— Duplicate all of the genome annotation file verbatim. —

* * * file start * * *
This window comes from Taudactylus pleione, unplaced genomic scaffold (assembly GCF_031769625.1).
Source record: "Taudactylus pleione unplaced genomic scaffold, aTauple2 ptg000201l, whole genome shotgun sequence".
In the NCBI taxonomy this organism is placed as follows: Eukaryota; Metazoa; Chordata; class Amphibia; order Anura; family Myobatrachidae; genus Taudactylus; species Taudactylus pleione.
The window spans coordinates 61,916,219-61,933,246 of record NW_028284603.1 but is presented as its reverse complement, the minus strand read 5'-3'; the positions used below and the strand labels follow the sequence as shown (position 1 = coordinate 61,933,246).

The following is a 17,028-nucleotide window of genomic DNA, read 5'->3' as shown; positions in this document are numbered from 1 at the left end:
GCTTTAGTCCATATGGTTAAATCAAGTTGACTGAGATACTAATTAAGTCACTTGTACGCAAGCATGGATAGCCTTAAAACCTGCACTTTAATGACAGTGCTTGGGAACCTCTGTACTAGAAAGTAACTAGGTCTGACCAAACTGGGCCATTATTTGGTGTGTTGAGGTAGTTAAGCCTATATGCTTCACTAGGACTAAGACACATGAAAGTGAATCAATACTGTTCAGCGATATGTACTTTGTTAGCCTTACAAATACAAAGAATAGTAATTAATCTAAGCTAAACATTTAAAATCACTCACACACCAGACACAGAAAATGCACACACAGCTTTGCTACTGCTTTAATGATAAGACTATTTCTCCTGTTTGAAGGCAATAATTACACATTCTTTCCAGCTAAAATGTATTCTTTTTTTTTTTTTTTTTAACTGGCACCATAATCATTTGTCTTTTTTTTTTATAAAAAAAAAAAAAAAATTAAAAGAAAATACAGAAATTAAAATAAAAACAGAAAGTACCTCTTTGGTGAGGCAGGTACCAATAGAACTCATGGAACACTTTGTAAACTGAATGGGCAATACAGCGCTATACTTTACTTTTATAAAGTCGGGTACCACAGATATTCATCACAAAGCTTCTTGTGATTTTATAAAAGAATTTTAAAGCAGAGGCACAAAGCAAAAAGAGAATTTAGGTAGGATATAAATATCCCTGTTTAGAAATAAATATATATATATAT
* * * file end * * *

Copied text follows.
This window comes from Taudactylus pleione, unplaced genomic scaffold (assembly GCF_031769625.1).
Source record: "Taudactylus pleione unplaced genomic scaffold, aTauple2 ptg000201l, whole genome shotgun sequence".
In the NCBI taxonomy this organism is placed as follows: Eukaryota; Metazoa; Chordata; class Amphibia; order Anura; family Myobatrachidae; genus Taudactylus; species Taudactylus pleione.
The window spans coordinates 61,916,219-61,933,246 of record NW_028284603.1 but is presented as its reverse complement, the minus strand read 5'-3'; the positions used below and the strand labels follow the sequence as shown (position 1 = coordinate 61,933,246).

The following is a 17,028-nucleotide window of genomic DNA, read 5'->3' as shown; positions in this document are numbered from 1 at the left end:
GCTTTAGTCCATATGGTTAAATCAAGTTGACTGAGATACTAATTAAGTCACTTGTACGCAAGCATGGATAGCCTTAAAACCTGCACTTTAATGACAGTGCTTGGGAACCTCTGTACTAGAAAGTAACTAGGTCTGACCAAACTGGGCCATTATTTGGTGTGTTGAGGTAGTTAAGCCTATATGCTTCACTAGGACTAAGACACATGAAAGTGAATCAATACTGTTCAGCGATATGTACTTTGTTAGCCTTACAAATACAAAGAATAGTAATTAATCTAAGCTAAACATTTAAAATCACTCACACACCAGACACAGAAAATGCACACACAGCTTTGCTACTGCTTTAATGATAAGACTATTTCTCCTGTTTGAAGGCAATAATTACACATTCTTTCCAGCTAAAATGTATTCTTTTTTTTTTTTTTTTTAACTGGCACCATAATCATTTGTCTTTTTTTTTTATAAAAAAAAAAAAAAAATTAAAAGAAAATACAGAAATTAAAATAAAAACAGAAAGTACCTCTTTGGTGAGGCAGGTACCAATAGAACTCATGGAACACTTTGTAAACTGAATGGGCAATACAGCGCTATACTTTACTTTTATAAAGTCGGGTACCACAGATATTCATCACAAAGCTTCTTGTGATTTTATAAAAGAATTTTAAAGCAGAGGCACAAAGCAAAAAGAGAATTTAGGTAGGATATAAATATCCCTGTTTAGAAATAAATATATATATATAT